By John Kell
April 13, 2015

Welcome to the new version of Fortune’s daily newsletter – the Fortune CEO Daily. We recognize our readers are flooded with more information, and have less time to digest it, than ever before. So we have retooled this newsletter to do some of that work for you, and to reach you earlier in the morning. We will highlight the day’s news from Fortune.com as well as other news sources, and steer you to the stories we think are most important for your business success. We welcome your feedback.

Since Hillary Clinton’s announcement is hardly a surprise, we would focus your attention this morning on two important reports on cybersecurity. The first comes from consulting firm FireEye, highlighting a ten-year campaign by hackers, almost certainly backed by the Chinese government, collecting political and military intelligence in Southeast Asia. The report underscores the sophistication and scope of today’s cyber attacks. The second comes out of Intel, based on a survey of 700 IT and security experts, and argues the key for companies is not so much preventing such attacks – which may be impossible – but detecting them in the first hour they occur – the all-important “golden hour.”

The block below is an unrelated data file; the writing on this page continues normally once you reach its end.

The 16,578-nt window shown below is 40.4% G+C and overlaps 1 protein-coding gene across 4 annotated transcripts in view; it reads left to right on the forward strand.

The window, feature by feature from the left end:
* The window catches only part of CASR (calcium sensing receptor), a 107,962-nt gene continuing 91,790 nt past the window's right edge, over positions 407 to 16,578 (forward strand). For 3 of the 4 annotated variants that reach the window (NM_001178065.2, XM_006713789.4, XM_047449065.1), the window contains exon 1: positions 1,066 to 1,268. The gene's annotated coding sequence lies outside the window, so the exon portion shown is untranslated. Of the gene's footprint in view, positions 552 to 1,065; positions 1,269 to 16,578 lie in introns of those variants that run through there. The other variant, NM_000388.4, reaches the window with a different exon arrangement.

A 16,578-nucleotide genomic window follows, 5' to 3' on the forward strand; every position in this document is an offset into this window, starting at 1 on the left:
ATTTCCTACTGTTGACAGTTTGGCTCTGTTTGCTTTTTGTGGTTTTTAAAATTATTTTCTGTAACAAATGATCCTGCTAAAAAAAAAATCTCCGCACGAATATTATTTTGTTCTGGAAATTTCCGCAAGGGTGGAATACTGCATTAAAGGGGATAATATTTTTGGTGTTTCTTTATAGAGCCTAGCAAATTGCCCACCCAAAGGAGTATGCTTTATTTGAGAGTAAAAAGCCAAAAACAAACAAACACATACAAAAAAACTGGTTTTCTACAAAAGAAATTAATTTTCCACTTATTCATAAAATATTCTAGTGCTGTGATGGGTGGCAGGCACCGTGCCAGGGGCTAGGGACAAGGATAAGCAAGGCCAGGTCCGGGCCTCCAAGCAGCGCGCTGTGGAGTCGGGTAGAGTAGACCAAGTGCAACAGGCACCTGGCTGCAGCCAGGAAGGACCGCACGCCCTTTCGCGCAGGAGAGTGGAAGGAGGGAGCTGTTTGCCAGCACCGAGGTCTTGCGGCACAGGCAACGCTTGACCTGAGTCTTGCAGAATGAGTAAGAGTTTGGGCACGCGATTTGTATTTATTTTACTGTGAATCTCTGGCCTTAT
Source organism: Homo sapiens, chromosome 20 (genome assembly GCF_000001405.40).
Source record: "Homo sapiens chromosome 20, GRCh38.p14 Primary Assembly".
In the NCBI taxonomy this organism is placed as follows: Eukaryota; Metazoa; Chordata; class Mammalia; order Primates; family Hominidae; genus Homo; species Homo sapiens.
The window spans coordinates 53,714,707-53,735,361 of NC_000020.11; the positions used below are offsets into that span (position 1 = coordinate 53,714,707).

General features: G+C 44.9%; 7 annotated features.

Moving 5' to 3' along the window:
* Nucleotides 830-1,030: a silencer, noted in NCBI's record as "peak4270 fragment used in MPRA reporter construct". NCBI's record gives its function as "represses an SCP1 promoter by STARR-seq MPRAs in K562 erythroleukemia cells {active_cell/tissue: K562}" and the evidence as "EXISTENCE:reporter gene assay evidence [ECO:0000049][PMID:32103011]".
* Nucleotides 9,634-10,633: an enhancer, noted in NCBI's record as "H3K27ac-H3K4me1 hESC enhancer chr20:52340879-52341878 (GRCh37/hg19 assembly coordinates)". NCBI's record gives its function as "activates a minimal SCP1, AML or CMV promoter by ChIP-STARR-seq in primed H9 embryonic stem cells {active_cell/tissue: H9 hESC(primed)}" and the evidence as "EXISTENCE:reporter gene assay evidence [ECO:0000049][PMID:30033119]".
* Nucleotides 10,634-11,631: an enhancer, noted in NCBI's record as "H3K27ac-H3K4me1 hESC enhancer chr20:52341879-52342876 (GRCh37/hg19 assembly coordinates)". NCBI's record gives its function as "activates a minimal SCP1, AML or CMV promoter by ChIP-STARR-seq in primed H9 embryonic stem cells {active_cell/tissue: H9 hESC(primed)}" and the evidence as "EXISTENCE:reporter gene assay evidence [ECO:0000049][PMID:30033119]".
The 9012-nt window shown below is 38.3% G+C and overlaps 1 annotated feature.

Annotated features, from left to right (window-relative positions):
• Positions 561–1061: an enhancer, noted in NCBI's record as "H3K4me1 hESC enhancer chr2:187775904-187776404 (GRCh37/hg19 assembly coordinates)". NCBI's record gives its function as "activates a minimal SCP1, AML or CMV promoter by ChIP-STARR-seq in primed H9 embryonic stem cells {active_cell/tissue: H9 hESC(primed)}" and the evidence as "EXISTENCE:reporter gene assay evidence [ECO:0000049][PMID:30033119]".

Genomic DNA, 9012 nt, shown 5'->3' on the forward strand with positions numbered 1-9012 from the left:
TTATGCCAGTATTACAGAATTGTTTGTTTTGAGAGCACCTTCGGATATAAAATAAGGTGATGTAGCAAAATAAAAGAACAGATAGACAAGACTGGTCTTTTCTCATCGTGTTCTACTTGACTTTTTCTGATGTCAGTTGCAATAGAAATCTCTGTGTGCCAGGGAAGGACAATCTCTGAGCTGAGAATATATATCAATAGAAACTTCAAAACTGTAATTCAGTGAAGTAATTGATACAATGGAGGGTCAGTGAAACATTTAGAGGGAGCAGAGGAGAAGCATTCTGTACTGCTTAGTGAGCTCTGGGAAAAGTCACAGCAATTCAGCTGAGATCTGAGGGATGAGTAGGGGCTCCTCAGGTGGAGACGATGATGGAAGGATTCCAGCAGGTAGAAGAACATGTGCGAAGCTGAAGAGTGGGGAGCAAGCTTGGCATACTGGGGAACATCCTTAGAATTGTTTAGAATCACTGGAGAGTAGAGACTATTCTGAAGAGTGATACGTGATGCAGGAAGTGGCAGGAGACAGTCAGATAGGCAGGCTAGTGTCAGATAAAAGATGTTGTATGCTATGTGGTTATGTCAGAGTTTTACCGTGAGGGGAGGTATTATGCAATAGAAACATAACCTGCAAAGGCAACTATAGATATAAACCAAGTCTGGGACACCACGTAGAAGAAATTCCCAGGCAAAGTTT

If a cyber attack doesn’t get you, an activist attack just might. The Wall Street Journal reports Jana Partners, which owns a $2 billion stake in Qualcomm, is pressuring the company to consider a breakup. We won’t address the merits of the case here, but if anyone doubts the perils of trying to run a company in today’s public markets, they should read what venture investor Marc Andreesen had to say at Fortune’s Brainstorm Tech dinner in San Francisco last week:

“If you go public in this environment under the single class structure and a board that gets reelected every 12 months, god help you…There’s never been a more dangerous time to be an unprotected public company.”

Enjoy the day!

Alan Murray
@@alansmurray
alan.murray@fortune.com

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